Why is the IoT a Threat to Internet Security?

May 26, 2017 | Views: 5776

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The new wave of the internet is among us. We are now in the era of the “Internet of things,” (IoT) sensors and devices that connect to the internet from your home IP.  Does your fridge have a computer component that tells you the weather? What about a fridge that can connect to your mobile phone through an app? Yep, those fridges are IoT devices too. This wonderful new era with all of the conveniences it gives us comes with new challenges for security professionals.

Here are just a few of the questions you need to ask yourself as a security professional:

  1. How do we protect these devices?
  2. How to check for vulnerabilities in the software?Where are these devices located i.e publically reachable or in your corporate network ?.
  3. Where are these devices located i.e publically reachable or in your corporate network ?.

What and why is the growing concern facing the home user?

Take the example of the home user: This typical user wants a home security system because they want to monitor what happens in and around their home.  They purchase a DVR with Wireless Cameras. They then set up the cameras to attach to their wireless home network (wifi). Then they allow access over the internet for the DVR  (to record what the cameras catch). Here is where the problem starts – and this is what we have seen time and time again – some users (if not a majority of them) don’t think to change the passwords on the cameras or put an ACL to prevent unauthorized connections to the camera. Now, that home user has just contributed to the IOT issue.  Look at what Mirai has done by scanning the internet for devices such as cameras with weak or default passwords in order to exploit them for use as a node on a botnet.

Now, comes another issue with the average home network itself. Most home users and some small businesses use consumer grade “off the shelf” routers. Well, sorry to tell you, but most home routers from manufacturers like Dlink, Belkin etc., have been found to have major security holes.  If you don’t believe me, check it out here: http://www.wsj.com/articles/rarely-patched-software-bugs-in-home-routers-cripple-security-1453136285  The article offer insight into this big problem.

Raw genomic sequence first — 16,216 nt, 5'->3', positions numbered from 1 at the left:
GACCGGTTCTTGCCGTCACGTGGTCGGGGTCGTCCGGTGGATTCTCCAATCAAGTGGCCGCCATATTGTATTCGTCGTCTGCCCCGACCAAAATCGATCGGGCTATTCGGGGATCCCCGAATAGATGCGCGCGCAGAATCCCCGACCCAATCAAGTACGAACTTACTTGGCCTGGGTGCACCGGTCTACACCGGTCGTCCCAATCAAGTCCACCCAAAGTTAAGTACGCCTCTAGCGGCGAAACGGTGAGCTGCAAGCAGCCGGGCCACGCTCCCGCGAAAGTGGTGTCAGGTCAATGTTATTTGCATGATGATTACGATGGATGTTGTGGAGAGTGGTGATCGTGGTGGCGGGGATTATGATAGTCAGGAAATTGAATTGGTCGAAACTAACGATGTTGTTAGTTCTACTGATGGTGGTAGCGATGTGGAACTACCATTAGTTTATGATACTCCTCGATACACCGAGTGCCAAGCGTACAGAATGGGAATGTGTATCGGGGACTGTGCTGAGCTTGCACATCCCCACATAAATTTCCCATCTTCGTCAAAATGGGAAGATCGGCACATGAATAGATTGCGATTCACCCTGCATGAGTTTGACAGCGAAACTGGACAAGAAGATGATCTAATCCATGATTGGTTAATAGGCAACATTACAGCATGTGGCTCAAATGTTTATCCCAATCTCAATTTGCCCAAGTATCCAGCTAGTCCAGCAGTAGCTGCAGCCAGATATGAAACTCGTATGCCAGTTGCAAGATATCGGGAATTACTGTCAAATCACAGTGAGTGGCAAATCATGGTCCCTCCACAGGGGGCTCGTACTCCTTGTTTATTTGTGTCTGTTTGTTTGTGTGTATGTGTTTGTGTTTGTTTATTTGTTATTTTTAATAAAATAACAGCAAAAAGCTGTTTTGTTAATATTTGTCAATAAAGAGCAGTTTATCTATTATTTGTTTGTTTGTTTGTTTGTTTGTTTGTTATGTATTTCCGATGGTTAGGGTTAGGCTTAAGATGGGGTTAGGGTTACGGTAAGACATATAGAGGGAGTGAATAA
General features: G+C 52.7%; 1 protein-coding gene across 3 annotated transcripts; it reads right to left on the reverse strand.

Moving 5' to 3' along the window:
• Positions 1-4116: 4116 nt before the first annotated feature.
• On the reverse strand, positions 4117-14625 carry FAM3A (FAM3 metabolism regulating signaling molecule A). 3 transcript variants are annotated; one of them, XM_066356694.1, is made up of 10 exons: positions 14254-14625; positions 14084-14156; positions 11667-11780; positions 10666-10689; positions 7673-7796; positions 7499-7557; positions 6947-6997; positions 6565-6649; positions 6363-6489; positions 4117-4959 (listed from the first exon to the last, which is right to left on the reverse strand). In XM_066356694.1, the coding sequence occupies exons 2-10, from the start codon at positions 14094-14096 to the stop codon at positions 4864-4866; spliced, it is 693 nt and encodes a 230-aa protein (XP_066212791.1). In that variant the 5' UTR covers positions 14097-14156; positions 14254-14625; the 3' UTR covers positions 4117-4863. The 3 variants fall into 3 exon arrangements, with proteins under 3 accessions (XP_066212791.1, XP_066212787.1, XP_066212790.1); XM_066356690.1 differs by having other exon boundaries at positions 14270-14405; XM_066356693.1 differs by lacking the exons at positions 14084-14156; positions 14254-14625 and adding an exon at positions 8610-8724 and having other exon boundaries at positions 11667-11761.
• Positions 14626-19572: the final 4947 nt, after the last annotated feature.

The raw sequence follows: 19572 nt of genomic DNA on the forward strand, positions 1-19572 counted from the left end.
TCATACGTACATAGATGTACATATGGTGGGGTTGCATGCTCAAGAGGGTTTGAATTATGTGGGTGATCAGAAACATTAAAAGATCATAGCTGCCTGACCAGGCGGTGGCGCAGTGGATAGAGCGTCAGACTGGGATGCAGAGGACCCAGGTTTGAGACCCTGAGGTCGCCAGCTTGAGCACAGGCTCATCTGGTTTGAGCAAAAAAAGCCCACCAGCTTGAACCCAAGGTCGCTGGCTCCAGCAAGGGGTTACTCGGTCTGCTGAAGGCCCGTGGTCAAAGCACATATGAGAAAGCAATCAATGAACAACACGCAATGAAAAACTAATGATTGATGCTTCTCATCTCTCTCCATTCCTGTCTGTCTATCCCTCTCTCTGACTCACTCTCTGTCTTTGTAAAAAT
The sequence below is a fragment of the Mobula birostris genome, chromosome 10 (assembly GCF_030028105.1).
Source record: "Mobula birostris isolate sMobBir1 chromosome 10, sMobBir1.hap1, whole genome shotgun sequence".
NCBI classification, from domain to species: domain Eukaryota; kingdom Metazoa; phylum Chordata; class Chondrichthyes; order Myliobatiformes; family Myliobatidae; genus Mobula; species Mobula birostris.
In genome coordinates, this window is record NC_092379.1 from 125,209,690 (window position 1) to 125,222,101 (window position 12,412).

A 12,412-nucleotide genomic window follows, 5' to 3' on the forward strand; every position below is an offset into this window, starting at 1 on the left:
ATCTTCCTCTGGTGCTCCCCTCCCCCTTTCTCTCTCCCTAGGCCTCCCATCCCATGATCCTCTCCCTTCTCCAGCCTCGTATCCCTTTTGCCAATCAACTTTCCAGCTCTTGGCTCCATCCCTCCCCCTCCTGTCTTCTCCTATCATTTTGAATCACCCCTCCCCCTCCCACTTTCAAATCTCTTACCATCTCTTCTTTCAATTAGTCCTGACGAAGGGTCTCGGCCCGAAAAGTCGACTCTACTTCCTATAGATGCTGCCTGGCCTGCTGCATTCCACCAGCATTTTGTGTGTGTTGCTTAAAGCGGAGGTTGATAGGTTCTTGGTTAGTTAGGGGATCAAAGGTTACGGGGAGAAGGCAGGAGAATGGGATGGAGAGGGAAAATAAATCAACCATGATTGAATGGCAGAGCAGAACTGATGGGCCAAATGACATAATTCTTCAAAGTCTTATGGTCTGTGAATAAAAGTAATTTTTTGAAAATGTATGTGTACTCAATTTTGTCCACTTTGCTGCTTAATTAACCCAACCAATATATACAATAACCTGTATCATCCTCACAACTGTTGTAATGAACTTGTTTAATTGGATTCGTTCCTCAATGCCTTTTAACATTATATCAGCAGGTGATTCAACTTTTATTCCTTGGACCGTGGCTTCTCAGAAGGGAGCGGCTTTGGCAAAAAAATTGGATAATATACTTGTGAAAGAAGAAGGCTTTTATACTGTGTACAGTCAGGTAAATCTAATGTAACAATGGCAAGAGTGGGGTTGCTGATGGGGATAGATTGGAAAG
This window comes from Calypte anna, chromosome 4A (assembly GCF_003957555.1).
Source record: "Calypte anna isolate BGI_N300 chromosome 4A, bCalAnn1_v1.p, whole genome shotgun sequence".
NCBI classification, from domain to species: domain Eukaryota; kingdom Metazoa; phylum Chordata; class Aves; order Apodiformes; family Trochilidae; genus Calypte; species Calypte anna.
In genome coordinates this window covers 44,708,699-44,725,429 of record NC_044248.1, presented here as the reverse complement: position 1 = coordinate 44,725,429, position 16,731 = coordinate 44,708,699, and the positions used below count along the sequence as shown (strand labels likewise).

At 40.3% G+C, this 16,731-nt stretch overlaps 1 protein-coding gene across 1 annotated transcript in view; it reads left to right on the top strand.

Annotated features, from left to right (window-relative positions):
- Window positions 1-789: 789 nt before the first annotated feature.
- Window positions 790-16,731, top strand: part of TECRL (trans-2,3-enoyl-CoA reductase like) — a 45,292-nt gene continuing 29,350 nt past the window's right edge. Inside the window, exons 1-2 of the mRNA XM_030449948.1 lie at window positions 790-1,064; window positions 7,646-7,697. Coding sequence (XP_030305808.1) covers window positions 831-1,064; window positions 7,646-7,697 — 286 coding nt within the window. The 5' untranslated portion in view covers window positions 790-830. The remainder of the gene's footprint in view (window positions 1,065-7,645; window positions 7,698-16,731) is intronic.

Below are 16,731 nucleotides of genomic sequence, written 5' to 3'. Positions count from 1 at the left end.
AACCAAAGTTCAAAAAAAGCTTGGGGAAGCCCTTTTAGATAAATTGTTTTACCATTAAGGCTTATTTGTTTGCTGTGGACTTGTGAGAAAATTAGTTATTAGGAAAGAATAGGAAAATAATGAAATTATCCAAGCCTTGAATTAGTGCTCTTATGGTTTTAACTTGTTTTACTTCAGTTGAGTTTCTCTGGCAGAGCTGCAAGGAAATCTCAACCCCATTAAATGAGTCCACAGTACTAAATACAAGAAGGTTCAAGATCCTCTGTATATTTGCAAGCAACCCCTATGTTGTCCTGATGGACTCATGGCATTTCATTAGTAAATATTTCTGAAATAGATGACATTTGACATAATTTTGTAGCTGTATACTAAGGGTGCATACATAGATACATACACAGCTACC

Unlike your operating system that automatically updates, a router’s firmware is usually a manual process. This is not always an easy task, especially for a home user.  Here is where the problem emerges. The manufacturers often do not patch the holes in the first place!

So add poor security practices to vulnerable equipment and a lack of awareness and you have trouble. This is a recipe for disaster and we are starting to see the effects of it now that the last massive DDoS attack against DYN  was found to be traffic from many IOT devices.   Check this link for a good article on the details of the findings.

In the end, IoT is here to stay so we need to adjust our ways of thinking about security.  Many of these issues were here before IoT like the poor use of passwords and default settings. Poorly written software causing security risks have been around for a long time, but the difference now is that there are a huge amount of devices. Now you usually have more wireless cameras and gadgets than computers. The vast amount of devices is making attacks like DDoS’s exponentially more powerful.

How do we fix this?

  • Better security awareness for the home user
  • Better written software that is regularly checked and patched for holes
  • Devices that have a randomized default password such as the MAC  or serial that forces the user to change the password before the device works

The above is a starting point but is not the only solution; every case if different.

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1 Comment
  1. Hi Sean,

    I was stating this way back last year on an IoT course in the UK, the biggest issues are User Awareness and Security.

    There was a story recently, about a vibrator that was an IoT device with a camera in it! I didn’t see the point of it myself, but they were hacked because all were dispatched with a password of “666666”. And they were Linux based!

    Good article by the way! +10 cybytes!


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